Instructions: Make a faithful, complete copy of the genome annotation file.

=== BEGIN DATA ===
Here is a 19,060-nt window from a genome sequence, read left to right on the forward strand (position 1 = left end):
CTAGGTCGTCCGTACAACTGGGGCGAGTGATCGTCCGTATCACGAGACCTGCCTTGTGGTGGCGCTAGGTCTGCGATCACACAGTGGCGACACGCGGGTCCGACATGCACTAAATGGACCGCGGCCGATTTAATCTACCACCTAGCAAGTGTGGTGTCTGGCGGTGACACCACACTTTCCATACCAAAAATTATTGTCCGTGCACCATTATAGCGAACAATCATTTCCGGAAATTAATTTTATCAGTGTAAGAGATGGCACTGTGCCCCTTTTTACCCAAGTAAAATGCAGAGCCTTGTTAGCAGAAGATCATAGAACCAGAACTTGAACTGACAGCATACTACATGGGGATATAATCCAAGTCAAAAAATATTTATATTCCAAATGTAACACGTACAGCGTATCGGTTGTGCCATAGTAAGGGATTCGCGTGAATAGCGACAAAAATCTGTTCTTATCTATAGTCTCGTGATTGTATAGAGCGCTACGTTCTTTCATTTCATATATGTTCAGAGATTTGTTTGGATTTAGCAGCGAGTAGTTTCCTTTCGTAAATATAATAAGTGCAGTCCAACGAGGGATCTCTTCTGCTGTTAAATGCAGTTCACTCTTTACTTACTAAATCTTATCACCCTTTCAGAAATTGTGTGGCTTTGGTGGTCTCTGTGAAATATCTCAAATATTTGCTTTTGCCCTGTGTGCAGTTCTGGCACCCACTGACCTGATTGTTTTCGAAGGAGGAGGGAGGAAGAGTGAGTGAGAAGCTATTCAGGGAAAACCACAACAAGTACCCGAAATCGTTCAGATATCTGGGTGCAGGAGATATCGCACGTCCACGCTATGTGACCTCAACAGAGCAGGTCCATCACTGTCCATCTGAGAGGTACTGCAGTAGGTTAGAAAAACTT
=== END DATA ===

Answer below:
Here is a 19,060-nt window from a genome sequence, read left to right on the forward strand (position 1 = left end):
CTAGGTCGTCCGTACAACTGGGGCGAGTGATCGTCCGTATCACGAGACCTGCCTTGTGGTGGCGCTAGGTCTGCGATCACACAGTGGCGACACGCGGGTCCGACATGCACTAAATGGACCGCGGCCGATTTAATCTACCACCTAGCAAGTGTGGTGTCTGGCGGTGACACCACACTTTCCATACCAAAAATTATTGTCCGTGCACCATTATAGCGAACAATCATTTCCGGAAATTAATTTTATCAGTGTAAGAGATGGCACTGTGCCCCTTTTTACCCAAGTAAAATGCAGAGCCTTGTTAGCAGAAGATCATAGAACCAGAACTTGAACTGACAGCATACTACATGGGGATATAATCCAAGTCAAAAAATATTTATATTCCAAATGTAACACGTACAGCGTATCGGTTGTGCCATAGTAAGGGATTCGCGTGAATAGCGACAAAAATCTGTTCTTATCTATAGTCTCGTGATTGTATAGAGCGCTACGTTCTTTCATTTCATATATGTTCAGAGATTTGTTTGGATTTAGCAGCGAGTAGTTTCCTTTCGTAAATATAATAAGTGCAGTCCAACGAGGGATCTCTTCTGCTGTTAAATGCAGTTCACTCTTTACTTACTAAATCTTATCACCCTTTCAGAAATTGTGTGGCTTTGGTGGTCTCTGTGAAATATCTCAAATATTTGCTTTTGCCCTGTGTGCAGTTCTGGCACCCACTGACCTGATTGTTTTCGAAGGAGGAGGGAGGAAGAGTGAGTGAGAAGCTATTCAGGGAAAACCACAACAAGTACCCGAAATCGTTCAGATATCTGGGTGCAGGAGATATCGCACGTCCACGCTATGTGACCTCAACAGAGCAGGTCCATCACTGTCCATCTGAGAGGTACTGCAGTAGGTTAGAAAAACTT